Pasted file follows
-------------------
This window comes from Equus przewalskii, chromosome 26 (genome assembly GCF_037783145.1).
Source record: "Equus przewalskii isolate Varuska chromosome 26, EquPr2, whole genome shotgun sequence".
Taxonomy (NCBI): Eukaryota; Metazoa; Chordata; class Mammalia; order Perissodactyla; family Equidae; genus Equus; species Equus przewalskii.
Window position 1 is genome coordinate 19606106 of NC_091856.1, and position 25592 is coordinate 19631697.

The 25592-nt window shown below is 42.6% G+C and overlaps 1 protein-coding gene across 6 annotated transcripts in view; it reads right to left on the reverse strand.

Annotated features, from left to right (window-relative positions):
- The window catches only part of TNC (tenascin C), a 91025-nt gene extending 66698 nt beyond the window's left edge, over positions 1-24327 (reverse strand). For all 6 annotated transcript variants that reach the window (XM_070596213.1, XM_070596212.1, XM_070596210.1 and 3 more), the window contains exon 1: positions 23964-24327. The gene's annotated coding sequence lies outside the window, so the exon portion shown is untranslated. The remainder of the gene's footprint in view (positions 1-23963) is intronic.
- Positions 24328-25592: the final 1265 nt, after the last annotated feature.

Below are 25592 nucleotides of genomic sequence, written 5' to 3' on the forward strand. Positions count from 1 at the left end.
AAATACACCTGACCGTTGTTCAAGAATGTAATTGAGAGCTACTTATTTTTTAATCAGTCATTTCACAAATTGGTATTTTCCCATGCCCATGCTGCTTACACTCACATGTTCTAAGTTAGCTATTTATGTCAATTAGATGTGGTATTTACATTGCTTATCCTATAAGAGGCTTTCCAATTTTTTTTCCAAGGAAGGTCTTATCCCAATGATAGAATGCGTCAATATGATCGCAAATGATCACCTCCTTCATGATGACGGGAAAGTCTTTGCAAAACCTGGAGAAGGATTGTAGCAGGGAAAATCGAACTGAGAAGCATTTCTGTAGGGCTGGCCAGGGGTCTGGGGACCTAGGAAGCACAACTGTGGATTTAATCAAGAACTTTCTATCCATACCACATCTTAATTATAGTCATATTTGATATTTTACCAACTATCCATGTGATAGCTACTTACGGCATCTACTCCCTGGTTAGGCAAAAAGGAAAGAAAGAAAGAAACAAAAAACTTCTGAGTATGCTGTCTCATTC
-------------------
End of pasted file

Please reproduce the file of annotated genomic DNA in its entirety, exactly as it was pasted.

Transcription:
This window comes from Equus przewalskii, chromosome 26 (genome assembly GCF_037783145.1).
Source record: "Equus przewalskii isolate Varuska chromosome 26, EquPr2, whole genome shotgun sequence".
Taxonomy (NCBI): Eukaryota; Metazoa; Chordata; class Mammalia; order Perissodactyla; family Equidae; genus Equus; species Equus przewalskii.
Window position 1 is genome coordinate 19606106 of NC_091856.1, and position 25592 is coordinate 19631697.

The 25592-nt window shown below is 42.6% G+C and overlaps 1 protein-coding gene across 6 annotated transcripts in view; it reads right to left on the reverse strand.

Annotated features, from left to right (window-relative positions):
- The window catches only part of TNC (tenascin C), a 91025-nt gene extending 66698 nt beyond the window's left edge, over positions 1-24327 (reverse strand). For all 6 annotated transcript variants that reach the window (XM_070596213.1, XM_070596212.1, XM_070596210.1 and 3 more), the window contains exon 1: positions 23964-24327. The gene's annotated coding sequence lies outside the window, so the exon portion shown is untranslated. The remainder of the gene's footprint in view (positions 1-23963) is intronic.
- Positions 24328-25592: the final 1265 nt, after the last annotated feature.

Below are 25592 nucleotides of genomic sequence, written 5' to 3' on the forward strand. Positions count from 1 at the left end.
AAATACACCTGACCGTTGTTCAAGAATGTAATTGAGAGCTACTTATTTTTTAATCAGTCATTTCACAAATTGGTATTTTCCCATGCCCATGCTGCTTACACTCACATGTTCTAAGTTAGCTATTTATGTCAATTAGATGTGGTATTTACATTGCTTATCCTATAAGAGGCTTTCCAATTTTTTTTCCAAGGAAGGTCTTATCCCAATGATAGAATGCGTCAATATGATCGCAAATGATCACCTCCTTCATGATGACGGGAAAGTCTTTGCAAAACCTGGAGAAGGATTGTAGCAGGGAAAATCGAACTGAGAAGCATTTCTGTAGGGCTGGCCAGGGGTCTGGGGACCTAGGAAGCACAACTGTGGATTTAATCAAGAACTTTCTATCCATACCACATCTTAATTATAGTCATATTTGATATTTTACCAACTATCCATGTGATAGCTACTTACGGCATCTACTCCCTGGTTAGGCAAAAAGGAAAGAAAGAAAGAAACAAAAAACTTCTGAGTATGCTGTCTCATTC